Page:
by Jonathan Franzen
What got me started on Franzen? It was in fact a FutureLearn course that I have started but not progressed very far with – Literature in the Digital Age. I’m still not sure whether I will continue with this course, but a photograph of the cover of this novel was shown alongside another cover page – of Uncle Tom’s Cabin – on one of the course videos. I don’t remember the point that was being made, but it encouraged me to look up Franzen and Freedom, and download a sample. I liked what I read, and immediately ordered this book from my local library.
On my next visit to the library, I saw a copy of Franzen’s Purity on the shelf, and borrowed it. But I hadn’t started to read this before Freedom arrived, so I turned to my first choice and returned Purity to the library.
I love Franzen’s writing style and the stories, and especially the characters, that he is able to bring to life. I feel as if I know Patty and Walter Berglund, their son Joey and Walter’s best friend Richard at least as well as I know my own family members. Perhaps it helps that three of the four main characters are contemporaries of mine, so I can see their lives and choices in the context of my own life. Growing up in the seventies; raising a young family in the eighties; being interested in matters of global concern while still trying to create a comfortable and warm home environment; nurturing and encouraging one’s children but being unsure whether you have done it right. There are so many freedoms that the book’s title may refer to. Fundamentally, I think this novel is about choices and their consequences. Patty fancies Richard but chooses to live her life with Walter. Richard chooses the lifestyle of a rock musician but values (and secretly envies) Patty’s and Walter’s home life. Patty has achieved success as an athlete but is insecure and has never met her parents’ aspirations for her. Walter and Joey choose to become involved with what turns out to be a corrupt organisation – and subsequently choose to distance themselves from it.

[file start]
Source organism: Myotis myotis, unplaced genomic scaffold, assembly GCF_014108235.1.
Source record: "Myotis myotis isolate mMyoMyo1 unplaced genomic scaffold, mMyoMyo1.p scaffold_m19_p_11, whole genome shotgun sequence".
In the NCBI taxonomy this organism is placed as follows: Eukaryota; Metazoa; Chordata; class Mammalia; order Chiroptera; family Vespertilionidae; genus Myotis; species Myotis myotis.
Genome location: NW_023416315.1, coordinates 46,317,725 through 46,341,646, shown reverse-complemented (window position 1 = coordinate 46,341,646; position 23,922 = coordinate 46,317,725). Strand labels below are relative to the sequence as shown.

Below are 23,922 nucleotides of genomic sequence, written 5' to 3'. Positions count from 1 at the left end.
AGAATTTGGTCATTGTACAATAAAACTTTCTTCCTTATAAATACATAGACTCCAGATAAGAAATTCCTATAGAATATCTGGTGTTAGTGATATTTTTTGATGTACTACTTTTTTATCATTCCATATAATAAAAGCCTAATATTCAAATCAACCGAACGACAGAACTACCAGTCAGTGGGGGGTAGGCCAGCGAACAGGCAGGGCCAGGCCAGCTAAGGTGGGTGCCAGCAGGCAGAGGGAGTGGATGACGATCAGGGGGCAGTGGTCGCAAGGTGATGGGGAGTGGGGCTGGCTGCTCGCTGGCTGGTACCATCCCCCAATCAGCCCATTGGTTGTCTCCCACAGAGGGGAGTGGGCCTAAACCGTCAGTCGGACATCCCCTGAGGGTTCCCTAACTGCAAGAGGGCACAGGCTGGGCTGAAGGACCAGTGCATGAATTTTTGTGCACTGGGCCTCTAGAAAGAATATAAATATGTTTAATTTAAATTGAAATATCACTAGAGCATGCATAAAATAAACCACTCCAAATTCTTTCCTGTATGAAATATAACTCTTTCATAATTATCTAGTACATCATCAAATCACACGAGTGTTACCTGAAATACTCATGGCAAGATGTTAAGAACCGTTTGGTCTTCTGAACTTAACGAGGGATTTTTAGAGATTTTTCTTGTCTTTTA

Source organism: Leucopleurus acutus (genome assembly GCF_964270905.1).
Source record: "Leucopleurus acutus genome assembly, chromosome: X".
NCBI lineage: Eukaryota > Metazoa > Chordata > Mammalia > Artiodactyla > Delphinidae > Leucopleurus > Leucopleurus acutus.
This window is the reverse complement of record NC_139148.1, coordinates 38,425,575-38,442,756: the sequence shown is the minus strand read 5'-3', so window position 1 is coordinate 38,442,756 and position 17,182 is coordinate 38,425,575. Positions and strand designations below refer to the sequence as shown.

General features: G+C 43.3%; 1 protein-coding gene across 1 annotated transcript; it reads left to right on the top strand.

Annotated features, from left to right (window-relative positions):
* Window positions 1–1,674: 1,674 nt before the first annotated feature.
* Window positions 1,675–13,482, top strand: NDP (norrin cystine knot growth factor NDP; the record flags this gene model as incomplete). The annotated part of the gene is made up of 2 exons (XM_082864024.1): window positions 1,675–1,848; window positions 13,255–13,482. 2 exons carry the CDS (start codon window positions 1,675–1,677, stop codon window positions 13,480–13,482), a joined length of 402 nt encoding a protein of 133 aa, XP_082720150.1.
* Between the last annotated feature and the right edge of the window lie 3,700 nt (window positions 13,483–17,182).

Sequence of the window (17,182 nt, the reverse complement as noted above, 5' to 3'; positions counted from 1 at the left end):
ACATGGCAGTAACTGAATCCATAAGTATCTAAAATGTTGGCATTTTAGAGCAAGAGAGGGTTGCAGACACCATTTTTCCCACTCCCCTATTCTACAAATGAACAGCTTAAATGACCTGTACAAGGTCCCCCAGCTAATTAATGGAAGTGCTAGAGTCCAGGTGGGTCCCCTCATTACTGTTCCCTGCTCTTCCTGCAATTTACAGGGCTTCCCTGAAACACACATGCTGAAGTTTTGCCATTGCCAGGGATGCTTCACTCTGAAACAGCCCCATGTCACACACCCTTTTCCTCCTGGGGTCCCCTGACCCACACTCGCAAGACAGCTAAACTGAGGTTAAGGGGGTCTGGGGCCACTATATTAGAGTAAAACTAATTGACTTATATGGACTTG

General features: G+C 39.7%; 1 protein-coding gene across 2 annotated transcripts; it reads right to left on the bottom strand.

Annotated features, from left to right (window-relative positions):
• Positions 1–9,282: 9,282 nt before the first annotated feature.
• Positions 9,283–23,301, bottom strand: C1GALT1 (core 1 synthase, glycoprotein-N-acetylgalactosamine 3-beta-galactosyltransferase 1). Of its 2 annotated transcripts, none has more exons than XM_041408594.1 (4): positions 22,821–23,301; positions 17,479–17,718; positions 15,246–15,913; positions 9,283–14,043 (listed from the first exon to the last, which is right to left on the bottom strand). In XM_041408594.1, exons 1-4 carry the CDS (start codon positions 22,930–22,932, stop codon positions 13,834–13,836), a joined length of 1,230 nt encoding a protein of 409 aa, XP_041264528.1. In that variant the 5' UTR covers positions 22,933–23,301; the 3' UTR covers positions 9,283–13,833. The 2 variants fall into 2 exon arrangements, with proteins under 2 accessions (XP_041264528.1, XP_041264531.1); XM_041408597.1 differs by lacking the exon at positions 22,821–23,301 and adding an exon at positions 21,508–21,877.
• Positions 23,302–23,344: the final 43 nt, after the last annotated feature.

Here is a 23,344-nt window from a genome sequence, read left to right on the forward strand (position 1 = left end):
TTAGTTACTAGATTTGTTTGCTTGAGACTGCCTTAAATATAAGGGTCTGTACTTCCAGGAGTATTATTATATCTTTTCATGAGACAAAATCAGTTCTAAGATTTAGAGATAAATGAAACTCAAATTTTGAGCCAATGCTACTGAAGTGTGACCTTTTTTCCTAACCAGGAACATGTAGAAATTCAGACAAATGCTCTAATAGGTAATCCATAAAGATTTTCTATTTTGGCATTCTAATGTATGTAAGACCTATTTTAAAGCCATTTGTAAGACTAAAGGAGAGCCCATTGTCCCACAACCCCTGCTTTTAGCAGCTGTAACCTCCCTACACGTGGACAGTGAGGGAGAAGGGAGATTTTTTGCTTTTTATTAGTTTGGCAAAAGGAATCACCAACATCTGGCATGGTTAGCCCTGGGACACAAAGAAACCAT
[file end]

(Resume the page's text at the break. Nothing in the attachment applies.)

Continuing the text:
We are, perhaps, the ‘freedom generation’. Our parents and grandparents had far fewer choices. And, in some ways, we had more choice than our children, who are more financially constrained than we were. I chose, like Patty, to stay at home with my young children. Few new parents these days have the freedom to make that choice.
The novel seems to me to be asking the question: “Does freedom of choice make you happy?” The answer appears to be a qualified “No”. You make mistakes, not all of which can be remedied.
This novel also contains plenty of humour, and some stupendous images and accomplished writing. An brief example:
Patty felt like she was dealing with a huge ball of Bazooka that she couldn’t get unguided from her fingers; the strands of Veronica’s logic were boundlessly elastic and adhered not only to Patty but to themselves.
Or the often-quoted observation by Walter Berglund:
People came to this country for either money or freedom. If you don’t have money, you cling to your freedoms all the more angrily. Even if smoking kills you, even if you can’t afford to feed your kids, even if your kids are getting shot down by maniacs with assault rifles. You may be poor, but the one thing nobody can take away from you is the freedom to fuck up your life whatever way you want to.
I’m about to read some of Franzen’s non-fiction, and will definitely return to his other novels at some point. He is a couple of years younger than me – and so I hope that he has a few more novels in him!